Sharing some good news - an op-ed written by Dr. Nadia Brown & Bry Reed (first year American Studies PhD student) was published in the Washington Post on Thursday. click here
Brown moderates gubernatorial debate
Associate Professor of Political Science and African American Studies Brown served as moderator for the Oct. 27 Indiana gubernatorial debate. She discussed her moderating experience with The Exponent. Beyond the debate, Brown was quoted in an Associated Press story about the issues of structural racism that elected officials face. She also wrote a column for The Grio about the work and political activism of Black women that helped propel Kamala Harris to the vice presidency
Implications of the Breonna Taylor case
In a Louisville Courier-Journal story, Associate Professor of Political Science Valeria Sinclair-Chapman talked about the shooting death of Breonna Taylor, how it impacts the Black community, and how decisions related to the case might affect the political future of Kentucky Attorney General Daniel Cameron.
What new app means for Black women
Marlo David, associate professor of African American studies, English, and women’s gender, and sexuality studies, discussed what a new app might mean for the Black community. The app, Exhale, targets Black women’s stressors and bills itself as the first well-being app designed for Black women by Black women. Indiana Business Journal
- Democratic presidential and vice presidential candidates Joe Biden and Kamala Harris continue to deflect when asked if they would try to add more justices to the Supreme Court. Nadia Brown, an associate professor of political science and African American studies, talks about the pattern of deflection.
As tens of thousands gathered for the March on Washington, Indiana residents watched and talked about the right to vote. Nadia Brown, an associate professor of political science and African American studies, talks about the march and the importance of voting. This had 366 media placements.
CUMMINGS-PERRUCCI LECTURE SERIES:
FEATURING JOY ANN REID, Monday January 27th at 5:00 pm in Fowler Hall Stewart Center.
Purdue Faculty Address White Supremacy and Racism at Teach-In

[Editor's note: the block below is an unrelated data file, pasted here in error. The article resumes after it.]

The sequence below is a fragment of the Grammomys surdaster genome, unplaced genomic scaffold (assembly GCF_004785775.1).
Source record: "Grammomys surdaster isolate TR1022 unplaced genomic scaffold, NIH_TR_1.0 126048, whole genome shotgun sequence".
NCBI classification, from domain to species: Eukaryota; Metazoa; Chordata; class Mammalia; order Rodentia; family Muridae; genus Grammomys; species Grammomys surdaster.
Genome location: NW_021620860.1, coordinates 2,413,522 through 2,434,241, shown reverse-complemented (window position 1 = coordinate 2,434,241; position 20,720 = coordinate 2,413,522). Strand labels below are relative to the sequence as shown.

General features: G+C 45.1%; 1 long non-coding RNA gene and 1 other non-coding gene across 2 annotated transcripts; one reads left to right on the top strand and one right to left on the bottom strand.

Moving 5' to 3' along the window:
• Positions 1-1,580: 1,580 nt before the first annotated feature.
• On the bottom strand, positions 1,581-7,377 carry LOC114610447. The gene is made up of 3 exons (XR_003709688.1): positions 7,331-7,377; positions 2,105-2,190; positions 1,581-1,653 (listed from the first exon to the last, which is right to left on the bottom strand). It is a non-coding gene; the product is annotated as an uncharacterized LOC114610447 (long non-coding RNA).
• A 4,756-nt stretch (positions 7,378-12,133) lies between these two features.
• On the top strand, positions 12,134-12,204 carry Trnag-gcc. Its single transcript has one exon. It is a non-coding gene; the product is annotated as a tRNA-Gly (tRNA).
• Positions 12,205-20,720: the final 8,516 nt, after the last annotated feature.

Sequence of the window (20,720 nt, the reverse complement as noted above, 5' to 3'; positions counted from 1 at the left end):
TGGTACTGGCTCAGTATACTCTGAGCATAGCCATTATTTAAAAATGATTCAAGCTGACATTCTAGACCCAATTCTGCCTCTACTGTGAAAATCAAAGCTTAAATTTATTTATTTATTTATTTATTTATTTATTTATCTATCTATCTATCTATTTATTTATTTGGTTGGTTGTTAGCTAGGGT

On Tuesday, October 3, 2018, four Purdue scholars gathered to provide their insights on the events leading up to and following the violence in Charlottesville. The event, entitled “After Charlottesville: Confronting Racism in America,” was inspired by the day of brutal confrontations occurring in the Virginia city during the weekend of August 11. As the nation watched, white nationalist groups incited altercations with anti-racist counter-protestors, which resulted the deaths of three people. In the subsequent weeks, the nation has grappled with the rising voice and visibility of hate groups. Therefore, the Teach-In was designed to bring the Purdue community together to shed light on what happened, why it happened, what can be done to prevent it in the future.
Prof. David Atkinson, an associate professor of history and a specialist in white supremacist movements, provided background on contemporary white nationalism and its use of social media for recruitment. Prof. Carrie Janney, professor of history and a Civil War historian, debunked the myths associated with Confederate history and talked about the significance of Confederate monuments in white nationalist movements. Dr. Valeria Sinclair-Chapman, director of Purdue’s Center for Research on Diversity and Inclusion and associate professor of political science, showed how racist symbols function in various political contexts. Dr. Ronald J. Stephens, professor of African American Studies and scholar-activist specializing in the history of Black Power movements in the U.S., theorized a new way to interpret white supremacy in the post-Obama moment.
Each panelist gave an engaged presentation that promoted interest and dialogue among the nearly 200 audience members. To encourage further dialogue, a follow-up event is planned for later this fall.
Dr. Khabeer participated in an online forum called “Islamon Trial” the forum was published in the Boston Review. Her response focuses on the
double burden of being Black and Muslim vis-a-vis the national security state. See link below: